Seems as though, or at least to me, that West Virginia’s political leaders are having a tough time putting their political stubbornness and ineffectiveness aside so that they might better serve their constituents. They are sticking with what brought them to the dance, regardless of whether or not that date can move to the latest beat without tripping over old and worn-out laces.
It also seems to me that we are at a crossroads on so many different issues and yet unable to summon the courage to take bold steps forward that, by most estimates, would quell the storm that is a viral pandemic and, in a different arena, correct an American economy that goes out of its way to reward the filthy rich – to no one’s benefit but those buying yachts and other luxury toys.
Late this past week, the United States – a country whose shelves are stocked with more than enough vaccines to go around – surpassed 700,000 deaths attributed to Covid complications. And yet an overwhelming majority of Americans who have died during a time when there has been free and easy access to vaccines were unvaccinated. And, in some cases, unrepentant. Put another way, people who elect to go unvaccinated, regardless of facts and fate, are far and away more likely to die from this hideous disease than those who take the shot in the arm.
Not that this news is going to change any minds anytime soon, because, well, 700,000 deaths, but research says that the Delta variant of the coronavirus is infecting far more people than the original virus because it has evolved and is continuing to evolve to spread more efficiently through the air.
All of this adds up to a country, ours, that has had one of the highest recent death rates of any country with an ample supply of vaccines.
During the same week, the governor of our state, Jim Justice, told us all, once again, that surely more people were going to die if the unvaccinated didn’t all run out, roll up a sleeve and take a jab in the arm.
As of this writing, and sticking out like a sore thumb on the governor’s résumé, less than half of the state’s population has been vaccinated – among the lowest rates in the country.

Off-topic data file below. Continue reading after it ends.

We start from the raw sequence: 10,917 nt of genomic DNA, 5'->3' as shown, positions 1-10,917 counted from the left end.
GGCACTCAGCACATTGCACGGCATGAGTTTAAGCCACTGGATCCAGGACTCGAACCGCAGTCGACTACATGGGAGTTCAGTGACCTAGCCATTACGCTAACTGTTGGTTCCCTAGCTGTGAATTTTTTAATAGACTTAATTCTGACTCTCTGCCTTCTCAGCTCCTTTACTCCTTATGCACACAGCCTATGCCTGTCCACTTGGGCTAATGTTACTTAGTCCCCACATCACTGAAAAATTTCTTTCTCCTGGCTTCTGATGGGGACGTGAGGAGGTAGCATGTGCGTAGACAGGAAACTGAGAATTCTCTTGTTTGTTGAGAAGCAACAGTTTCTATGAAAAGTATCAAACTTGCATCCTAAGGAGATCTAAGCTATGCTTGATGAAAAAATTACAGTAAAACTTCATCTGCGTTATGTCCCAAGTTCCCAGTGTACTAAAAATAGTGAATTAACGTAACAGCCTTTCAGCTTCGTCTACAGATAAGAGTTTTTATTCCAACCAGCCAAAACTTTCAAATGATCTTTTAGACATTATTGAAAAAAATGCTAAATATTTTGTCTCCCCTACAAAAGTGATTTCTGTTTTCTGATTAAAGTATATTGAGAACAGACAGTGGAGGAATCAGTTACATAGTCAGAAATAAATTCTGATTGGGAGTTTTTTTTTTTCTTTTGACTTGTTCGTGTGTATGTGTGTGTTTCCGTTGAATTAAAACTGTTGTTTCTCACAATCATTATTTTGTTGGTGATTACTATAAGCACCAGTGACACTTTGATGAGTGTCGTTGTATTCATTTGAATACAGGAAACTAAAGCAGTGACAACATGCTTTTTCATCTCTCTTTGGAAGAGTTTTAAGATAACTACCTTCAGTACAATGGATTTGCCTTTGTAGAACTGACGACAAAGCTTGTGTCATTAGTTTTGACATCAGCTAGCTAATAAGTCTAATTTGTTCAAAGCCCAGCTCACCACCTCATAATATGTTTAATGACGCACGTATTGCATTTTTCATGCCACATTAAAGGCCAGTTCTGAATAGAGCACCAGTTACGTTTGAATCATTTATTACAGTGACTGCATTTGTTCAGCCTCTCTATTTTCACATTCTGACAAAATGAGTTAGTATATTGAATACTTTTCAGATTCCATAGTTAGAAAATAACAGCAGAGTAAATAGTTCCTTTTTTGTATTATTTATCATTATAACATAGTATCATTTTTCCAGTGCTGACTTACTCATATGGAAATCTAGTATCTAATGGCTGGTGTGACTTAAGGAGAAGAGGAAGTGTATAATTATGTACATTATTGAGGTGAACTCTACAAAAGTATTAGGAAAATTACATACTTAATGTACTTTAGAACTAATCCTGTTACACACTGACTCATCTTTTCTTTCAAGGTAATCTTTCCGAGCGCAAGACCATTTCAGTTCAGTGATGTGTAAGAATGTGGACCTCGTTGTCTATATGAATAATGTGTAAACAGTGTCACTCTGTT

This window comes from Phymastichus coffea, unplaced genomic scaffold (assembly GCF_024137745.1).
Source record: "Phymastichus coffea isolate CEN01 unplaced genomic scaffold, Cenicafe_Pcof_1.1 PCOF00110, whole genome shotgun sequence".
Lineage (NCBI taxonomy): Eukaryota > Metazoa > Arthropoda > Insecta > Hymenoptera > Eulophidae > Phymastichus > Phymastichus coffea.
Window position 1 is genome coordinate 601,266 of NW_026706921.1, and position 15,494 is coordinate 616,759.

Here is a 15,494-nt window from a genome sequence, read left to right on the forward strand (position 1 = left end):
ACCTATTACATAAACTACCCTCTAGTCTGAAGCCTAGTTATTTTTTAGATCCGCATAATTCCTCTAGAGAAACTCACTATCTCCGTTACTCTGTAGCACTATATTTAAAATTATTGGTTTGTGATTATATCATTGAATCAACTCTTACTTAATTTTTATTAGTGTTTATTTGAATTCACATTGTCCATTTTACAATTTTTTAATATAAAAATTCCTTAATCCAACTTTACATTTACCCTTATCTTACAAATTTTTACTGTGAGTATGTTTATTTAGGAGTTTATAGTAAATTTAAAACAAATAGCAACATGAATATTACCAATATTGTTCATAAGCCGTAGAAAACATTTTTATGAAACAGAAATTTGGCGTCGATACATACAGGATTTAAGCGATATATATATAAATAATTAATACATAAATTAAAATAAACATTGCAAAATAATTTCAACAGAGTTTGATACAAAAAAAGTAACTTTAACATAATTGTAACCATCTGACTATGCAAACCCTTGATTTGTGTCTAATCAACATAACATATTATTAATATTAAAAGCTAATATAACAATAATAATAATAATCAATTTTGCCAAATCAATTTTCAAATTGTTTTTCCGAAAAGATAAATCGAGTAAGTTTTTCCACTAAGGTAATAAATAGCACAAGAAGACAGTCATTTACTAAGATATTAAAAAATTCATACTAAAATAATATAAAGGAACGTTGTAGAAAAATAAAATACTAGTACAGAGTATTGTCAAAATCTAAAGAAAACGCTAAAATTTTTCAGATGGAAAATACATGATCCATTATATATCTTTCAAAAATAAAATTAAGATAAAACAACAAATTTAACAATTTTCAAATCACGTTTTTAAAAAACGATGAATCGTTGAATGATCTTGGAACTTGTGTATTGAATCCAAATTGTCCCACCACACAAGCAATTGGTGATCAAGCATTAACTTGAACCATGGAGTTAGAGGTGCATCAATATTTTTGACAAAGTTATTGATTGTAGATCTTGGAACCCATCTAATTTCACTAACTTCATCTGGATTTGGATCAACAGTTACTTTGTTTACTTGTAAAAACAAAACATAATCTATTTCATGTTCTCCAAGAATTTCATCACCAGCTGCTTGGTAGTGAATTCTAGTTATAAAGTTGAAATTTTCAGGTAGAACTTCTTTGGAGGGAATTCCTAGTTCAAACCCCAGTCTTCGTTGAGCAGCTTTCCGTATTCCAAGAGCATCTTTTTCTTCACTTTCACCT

The governor is correct, of course, on a couple of other notes – along with predicting more funerals. He’s trying to say that vaccines are effective and the more people who are inoculated in the state, the better chance that more people will live to see Thanksgiving. Perhaps even Christmas and New Year’s.
But he just can’t bring himself to call for a vaccine mandate for state workers – including those in our schools to whom we entrust the safety and education of our children.
Why? He does not believe in mandates. Downright un-American, he says, which is pure, unadulterated poppycock.
No word on whether the governor is going to ask the Legislature in the upcoming session to overturn state law that requires all children entering school to show proof of immunization against diphtheria, pertussis, tetanus, polio, measles, mumps, rubella, varicella and hepatitis B.
I wish he would find the, um, courage to do what is right, like Scott Kirby, chief executive of United Airlines. Just this past Thursday he anounced that nearly all of United Airlines’ 67,000 employees in the U.S. had been vaccinated against Covid-19.
“We concluded enough is enough,” Kirby told The New York Times. “People are dying, and we can do something to stop that with United Airlines.”
So, Mr. Kirby mandated shots for all employees.
Meanwhile, in another political show ring and yet another fit of intransigence, our senior senator, Joe Manchin, D-W.Va., is putting up detours for many of the state’s poor from having a better shot at building a life not reliant on federal handouts.
Manchin is objecting to a now famous reconciliation bill and its $3.5 trillion price tag, and if you want to talk simply about the size of the outlay, then, yes, that is a big number. But maybe the senator ought to consider all of what the bill would do – especially for West Virginia – for it is much.
Still, in a video clip that he may regret one day, Manchin is seen standing at the back of his rather large and expensive yacht, moored near the halls of power in D.C., carrying on a conversation with activists in kayaks down below.
It has “Let them eat cake” written all over it.
What Manchin is blocking by standing in the way of the reconciliation bill’s passage, in summary, is the most significant investment in the lives of everyday American families in generations and a critical framework to begin pushing back against global warming via decarbonizing our transportation and energy systems.
Oh, yes. It also includes changes to the tax code that would ensure the bill does not actually cost $3.5 trillion.
Listen, Joe and Jim do not live like the great majority of the rest of us. So of course they can’t relate to our everyday concerns of making ends meet and hoping, just hoping, for better days ahead.
But I have to tell you, Manchin’s and Justice’s shtick is holding us back – and it is wearing thin.
— J. Damon Cain is editor of The Register-Herald.